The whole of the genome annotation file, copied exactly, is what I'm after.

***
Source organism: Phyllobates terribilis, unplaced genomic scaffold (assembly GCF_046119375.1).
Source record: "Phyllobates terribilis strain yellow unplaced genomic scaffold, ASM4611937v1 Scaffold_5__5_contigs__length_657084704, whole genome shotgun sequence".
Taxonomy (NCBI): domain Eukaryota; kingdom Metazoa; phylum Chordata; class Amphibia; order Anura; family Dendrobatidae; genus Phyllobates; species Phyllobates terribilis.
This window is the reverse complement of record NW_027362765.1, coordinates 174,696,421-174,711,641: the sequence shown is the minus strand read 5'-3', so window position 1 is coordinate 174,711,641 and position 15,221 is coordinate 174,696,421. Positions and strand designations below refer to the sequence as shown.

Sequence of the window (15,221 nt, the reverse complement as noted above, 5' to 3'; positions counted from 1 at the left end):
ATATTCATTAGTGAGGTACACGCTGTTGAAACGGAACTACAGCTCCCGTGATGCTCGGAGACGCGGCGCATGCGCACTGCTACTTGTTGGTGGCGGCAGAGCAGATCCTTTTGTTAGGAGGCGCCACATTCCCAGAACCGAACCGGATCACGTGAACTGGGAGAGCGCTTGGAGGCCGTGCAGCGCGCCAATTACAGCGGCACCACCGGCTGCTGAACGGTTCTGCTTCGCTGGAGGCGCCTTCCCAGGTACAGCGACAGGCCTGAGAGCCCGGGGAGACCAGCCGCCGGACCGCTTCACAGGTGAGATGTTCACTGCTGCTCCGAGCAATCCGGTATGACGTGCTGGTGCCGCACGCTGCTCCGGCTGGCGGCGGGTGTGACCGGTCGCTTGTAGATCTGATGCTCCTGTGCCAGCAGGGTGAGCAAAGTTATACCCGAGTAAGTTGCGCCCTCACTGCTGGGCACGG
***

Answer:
Source organism: Phyllobates terribilis, unplaced genomic scaffold (assembly GCF_046119375.1).
Source record: "Phyllobates terribilis strain yellow unplaced genomic scaffold, ASM4611937v1 Scaffold_5__5_contigs__length_657084704, whole genome shotgun sequence".
Taxonomy (NCBI): domain Eukaryota; kingdom Metazoa; phylum Chordata; class Amphibia; order Anura; family Dendrobatidae; genus Phyllobates; species Phyllobates terribilis.
This window is the reverse complement of record NW_027362765.1, coordinates 174,696,421-174,711,641: the sequence shown is the minus strand read 5'-3', so window position 1 is coordinate 174,711,641 and position 15,221 is coordinate 174,696,421. Positions and strand designations below refer to the sequence as shown.

Sequence of the window (15,221 nt, the reverse complement as noted above, 5' to 3'; positions counted from 1 at the left end):
ATATTCATTAGTGAGGTACACGCTGTTGAAACGGAACTACAGCTCCCGTGATGCTCGGAGACGCGGCGCATGCGCACTGCTACTTGTTGGTGGCGGCAGAGCAGATCCTTTTGTTAGGAGGCGCCACATTCCCAGAACCGAACCGGATCACGTGAACTGGGAGAGCGCTTGGAGGCCGTGCAGCGCGCCAATTACAGCGGCACCACCGGCTGCTGAACGGTTCTGCTTCGCTGGAGGCGCCTTCCCAGGTACAGCGACAGGCCTGAGAGCCCGGGGAGACCAGCCGCCGGACCGCTTCACAGGTGAGATGTTCACTGCTGCTCCGAGCAATCCGGTATGACGTGCTGGTGCCGCACGCTGCTCCGGCTGGCGGCGGGTGTGACCGGTCGCTTGTAGATCTGATGCTCCTGTGCCAGCAGGGTGAGCAAAGTTATACCCGAGTAAGTTGCGCCCTCACTGCTGGGCACGG